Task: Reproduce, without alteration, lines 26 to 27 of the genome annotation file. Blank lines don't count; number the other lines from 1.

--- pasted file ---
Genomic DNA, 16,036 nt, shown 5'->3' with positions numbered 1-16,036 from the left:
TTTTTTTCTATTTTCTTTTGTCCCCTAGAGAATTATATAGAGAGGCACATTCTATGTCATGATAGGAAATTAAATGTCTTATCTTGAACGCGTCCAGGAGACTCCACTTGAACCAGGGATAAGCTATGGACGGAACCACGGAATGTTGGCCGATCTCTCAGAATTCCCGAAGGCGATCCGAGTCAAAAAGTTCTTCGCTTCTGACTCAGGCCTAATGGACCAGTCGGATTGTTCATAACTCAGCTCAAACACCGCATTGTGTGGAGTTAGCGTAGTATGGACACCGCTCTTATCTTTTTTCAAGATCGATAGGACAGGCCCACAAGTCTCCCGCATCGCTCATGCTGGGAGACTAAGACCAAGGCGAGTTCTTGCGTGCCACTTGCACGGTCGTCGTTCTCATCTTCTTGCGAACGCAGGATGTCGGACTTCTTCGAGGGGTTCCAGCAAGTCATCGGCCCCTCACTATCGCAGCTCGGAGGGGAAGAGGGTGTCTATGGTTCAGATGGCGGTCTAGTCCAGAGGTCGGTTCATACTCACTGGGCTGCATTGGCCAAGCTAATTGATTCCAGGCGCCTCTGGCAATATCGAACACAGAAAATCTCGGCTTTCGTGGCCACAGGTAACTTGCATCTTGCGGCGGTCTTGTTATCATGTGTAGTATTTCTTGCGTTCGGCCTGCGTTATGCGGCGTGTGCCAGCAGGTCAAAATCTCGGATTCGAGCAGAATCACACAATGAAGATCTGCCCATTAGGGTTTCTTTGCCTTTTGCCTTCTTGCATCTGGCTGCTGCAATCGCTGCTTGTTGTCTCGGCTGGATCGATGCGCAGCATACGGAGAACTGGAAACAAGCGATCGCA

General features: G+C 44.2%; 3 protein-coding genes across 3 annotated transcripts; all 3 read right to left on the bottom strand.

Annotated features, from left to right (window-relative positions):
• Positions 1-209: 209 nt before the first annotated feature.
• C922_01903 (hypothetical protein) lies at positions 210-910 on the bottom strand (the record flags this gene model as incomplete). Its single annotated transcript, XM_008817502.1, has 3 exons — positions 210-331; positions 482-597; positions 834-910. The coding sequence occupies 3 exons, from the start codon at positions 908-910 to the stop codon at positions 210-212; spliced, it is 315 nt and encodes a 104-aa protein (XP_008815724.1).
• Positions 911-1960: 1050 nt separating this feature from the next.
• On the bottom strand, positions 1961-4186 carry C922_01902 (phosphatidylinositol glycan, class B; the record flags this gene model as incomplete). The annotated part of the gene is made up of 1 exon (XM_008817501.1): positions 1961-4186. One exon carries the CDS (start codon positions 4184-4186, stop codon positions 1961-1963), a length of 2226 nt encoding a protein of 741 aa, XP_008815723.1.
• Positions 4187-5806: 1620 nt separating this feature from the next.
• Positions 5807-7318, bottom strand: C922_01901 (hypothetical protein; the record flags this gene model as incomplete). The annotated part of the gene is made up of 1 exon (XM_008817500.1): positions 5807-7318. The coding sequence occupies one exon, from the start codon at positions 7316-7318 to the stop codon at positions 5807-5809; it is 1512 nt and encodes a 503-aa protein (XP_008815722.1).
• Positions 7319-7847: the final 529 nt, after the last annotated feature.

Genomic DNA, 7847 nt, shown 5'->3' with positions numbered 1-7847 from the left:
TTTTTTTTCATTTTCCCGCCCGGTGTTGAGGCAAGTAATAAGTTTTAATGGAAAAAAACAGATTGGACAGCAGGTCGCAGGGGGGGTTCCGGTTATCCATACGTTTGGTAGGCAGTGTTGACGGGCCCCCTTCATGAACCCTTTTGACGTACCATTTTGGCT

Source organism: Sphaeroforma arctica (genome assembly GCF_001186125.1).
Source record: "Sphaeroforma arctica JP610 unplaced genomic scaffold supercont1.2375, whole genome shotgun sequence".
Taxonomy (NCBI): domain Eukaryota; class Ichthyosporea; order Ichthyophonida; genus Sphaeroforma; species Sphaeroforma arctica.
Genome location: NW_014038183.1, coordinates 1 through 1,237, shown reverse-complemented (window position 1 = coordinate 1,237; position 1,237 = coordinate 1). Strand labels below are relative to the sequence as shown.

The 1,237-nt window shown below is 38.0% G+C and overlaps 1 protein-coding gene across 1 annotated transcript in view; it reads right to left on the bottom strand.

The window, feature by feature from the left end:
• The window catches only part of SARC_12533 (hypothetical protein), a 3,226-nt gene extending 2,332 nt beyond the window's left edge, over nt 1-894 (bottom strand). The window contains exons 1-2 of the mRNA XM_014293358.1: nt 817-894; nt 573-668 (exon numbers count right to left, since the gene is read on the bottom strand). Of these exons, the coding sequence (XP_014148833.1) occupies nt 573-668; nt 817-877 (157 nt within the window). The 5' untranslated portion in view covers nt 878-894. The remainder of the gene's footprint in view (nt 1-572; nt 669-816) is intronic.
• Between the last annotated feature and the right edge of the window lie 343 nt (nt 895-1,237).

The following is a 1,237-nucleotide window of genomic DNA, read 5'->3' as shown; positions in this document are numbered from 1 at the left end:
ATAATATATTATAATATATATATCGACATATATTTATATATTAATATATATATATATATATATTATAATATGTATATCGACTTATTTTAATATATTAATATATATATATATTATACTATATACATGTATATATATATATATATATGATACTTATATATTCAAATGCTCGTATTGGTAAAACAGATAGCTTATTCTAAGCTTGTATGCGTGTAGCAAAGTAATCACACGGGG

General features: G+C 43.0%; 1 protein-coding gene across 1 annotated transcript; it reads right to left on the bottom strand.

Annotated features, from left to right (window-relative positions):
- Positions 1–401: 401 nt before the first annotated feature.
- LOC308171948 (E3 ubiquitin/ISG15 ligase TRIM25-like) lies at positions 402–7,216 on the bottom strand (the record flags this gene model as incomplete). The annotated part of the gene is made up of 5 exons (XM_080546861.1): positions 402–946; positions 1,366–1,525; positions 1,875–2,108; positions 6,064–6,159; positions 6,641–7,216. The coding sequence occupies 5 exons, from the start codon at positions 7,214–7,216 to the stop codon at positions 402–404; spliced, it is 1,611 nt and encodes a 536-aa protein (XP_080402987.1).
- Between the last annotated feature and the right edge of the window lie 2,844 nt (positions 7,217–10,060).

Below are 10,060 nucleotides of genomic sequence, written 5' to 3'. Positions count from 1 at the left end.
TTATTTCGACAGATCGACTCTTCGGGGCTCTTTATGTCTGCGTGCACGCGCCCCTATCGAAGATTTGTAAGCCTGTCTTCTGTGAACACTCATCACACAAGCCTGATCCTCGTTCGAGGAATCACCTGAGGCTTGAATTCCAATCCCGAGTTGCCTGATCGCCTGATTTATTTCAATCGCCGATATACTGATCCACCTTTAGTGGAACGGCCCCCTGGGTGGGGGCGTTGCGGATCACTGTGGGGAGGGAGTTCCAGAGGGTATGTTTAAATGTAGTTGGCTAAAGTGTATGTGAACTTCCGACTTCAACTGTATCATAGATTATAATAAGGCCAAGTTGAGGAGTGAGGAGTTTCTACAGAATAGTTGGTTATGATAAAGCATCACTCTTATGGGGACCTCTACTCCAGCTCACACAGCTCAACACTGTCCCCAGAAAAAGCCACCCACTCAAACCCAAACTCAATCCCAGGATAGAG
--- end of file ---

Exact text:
- Positions 1–401: 401 nt before the first annotated feature.
- LOC308171948 (E3 ubiquitin/ISG15 ligase TRIM25-like) lies at positions 402–7,216 on the bottom strand (the record flags this gene model as incomplete). The annotated part of the gene is made up of 5 exons (XM_080546861.1): positions 402–946; positions 1,366–1,525; positions 1,875–2,108; positions 6,064–6,159; positions 6,641–7,216. The coding sequence occupies 5 exons, from the start codon at positions 7,214–7,216 to the stop codon at positions 402–404; spliced, it is 1,611 nt and encodes a 536-aa protein (XP_080402987.1).